Sunset at the lake

Once we got to Cape Maclear, we booked a tour on a small boat and were treated to snorkeling and rock diving, a picnic of barbecued fish, and watching the local fish eagles dive for fish.

Fish eagle
Local fishermen

Lake Malawi is famous for its variety of cichlids and beautiful scenery.

Cheyenne snorkeling and the beautiful cichlids of Lake Malawi

Zanzibar

Dhows in the Stone Town harbor.

The last days of our safari were spent in Zanzibar. A booking snafu diverted us to a beach resort outside of Stone Town, but we all enjoyed the brief time on the beach and swimming in the Indian Ocean. During the last hours of our stay, we were given a hurried tour of the historic parts of Stone Town and we realized that we would have really enjoyed much more time just exploring Zanzibar.

You can supposedly get free WiFi and make free international calls here, but good luck getting up that pole to make the calls. I love a bargain, so of course I tried but sadly, I could not find the advertised Free WiFi network either.

A monument to the slave trade auction that was located here. It’s a sobering memorial and highlighted information about the human trafficking that continues globally today.

The picturesque open air market displays in Stone Town.

A mosque and a church – peaceful neighbors. Our guide felt it was the most symbolic photo of Stone Town we should take. Most of the people of Zanzibar are Muslim.

Freddie Mercury was born in Zanzibar and spent the early part of his life there. No tour of Stone Town is complete without seeing the Freddie Mercury House (now the Tembo House Hotel).

Serengeti National Park

There is no easy way to get from Chobe National Park in Botswana to our next stop, the Serengeti National Park in Tanzania. It took us two and a half days with overnights in Johannesburg, South Africa and Arusha, Tanzania.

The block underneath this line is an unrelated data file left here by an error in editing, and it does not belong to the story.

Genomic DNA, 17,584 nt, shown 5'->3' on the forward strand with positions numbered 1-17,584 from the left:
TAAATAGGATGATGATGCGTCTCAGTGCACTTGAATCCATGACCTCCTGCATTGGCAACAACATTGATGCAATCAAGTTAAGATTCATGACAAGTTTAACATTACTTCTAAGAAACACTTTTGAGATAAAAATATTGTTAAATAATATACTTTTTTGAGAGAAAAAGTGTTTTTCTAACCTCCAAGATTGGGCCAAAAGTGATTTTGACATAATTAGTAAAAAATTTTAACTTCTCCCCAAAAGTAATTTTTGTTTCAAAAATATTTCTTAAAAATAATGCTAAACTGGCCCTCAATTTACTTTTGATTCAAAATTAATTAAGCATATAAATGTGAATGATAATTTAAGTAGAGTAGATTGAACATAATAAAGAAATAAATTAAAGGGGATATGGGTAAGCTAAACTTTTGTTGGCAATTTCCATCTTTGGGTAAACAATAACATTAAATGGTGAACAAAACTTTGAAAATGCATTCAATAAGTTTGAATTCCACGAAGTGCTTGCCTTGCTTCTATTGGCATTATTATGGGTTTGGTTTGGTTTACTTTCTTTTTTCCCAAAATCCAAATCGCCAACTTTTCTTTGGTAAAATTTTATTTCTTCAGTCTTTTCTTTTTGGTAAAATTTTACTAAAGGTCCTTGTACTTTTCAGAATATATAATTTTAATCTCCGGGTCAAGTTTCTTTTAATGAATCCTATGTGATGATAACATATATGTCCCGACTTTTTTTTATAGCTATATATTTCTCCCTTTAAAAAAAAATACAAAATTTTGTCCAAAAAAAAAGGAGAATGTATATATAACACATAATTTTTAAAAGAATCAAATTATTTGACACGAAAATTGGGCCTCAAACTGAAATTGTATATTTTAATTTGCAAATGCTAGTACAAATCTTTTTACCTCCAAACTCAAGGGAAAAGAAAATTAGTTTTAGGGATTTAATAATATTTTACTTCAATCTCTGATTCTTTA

The final drive from Arusha to the Serengeti National Park is about six hours long, and we could have prolonged it even more if I were allowed to stop at all the roadside attractions that interested me.

This is the monument built at the archaeological site where the first species hominid Zinjanthropus boiesei skull was discovered by Dr. Mary Leakey in 1959, in Olduvai Gorge, part of the Ngorongoro Conservation Area. Our driver wasn’t interested in stopping.

We did stop for a few minutes to admire the view at an overlook of the beautifully lush Ngorongoro Crater. At the overlook is a monument to the people who have died while working to protect wildlife in the area. Their cause of death was listed; some of them died in accidents, but a few died from interactions with (presumedly angry) wildlife, and for some, the cause of death was listed as poachers.

These friendly-looking animals are hyrax. They mingled with the tourists at our picnic site, looking for lunch leftovers.

Hyenas tend to hide, making them difficult photography subjects.

A tree full of the majestic Malibu storks.

These cheetahs spent several minutes posing for us along the side of the road.

We were at the Serengeti National Park over the holidays and spent New Years Eve at our campsite near the center of the Park. To celebrate that night, we admired the night sky and all the stars we could see without any light pollution. Then we went to bed early so we could start 2020 with an early-morning game drive. But since it was the holidays, it was also high tourist season and we were all trying to see the same animals. This was a typical “traffic jam” near a lion sighting.

The lions seemed to be very comfortable with all of the human attention.

A warthog family.

During the day, the hippos stay in water to stay cool. They would come up for air for a short time and then submerge again, so you can only photograph a few of a large herd at a time.

The great migration deserves a video but even then it’s hard to capture the power of all the wildebeests and zebras moving across the Serengeti.

Chobe National Park, Botswana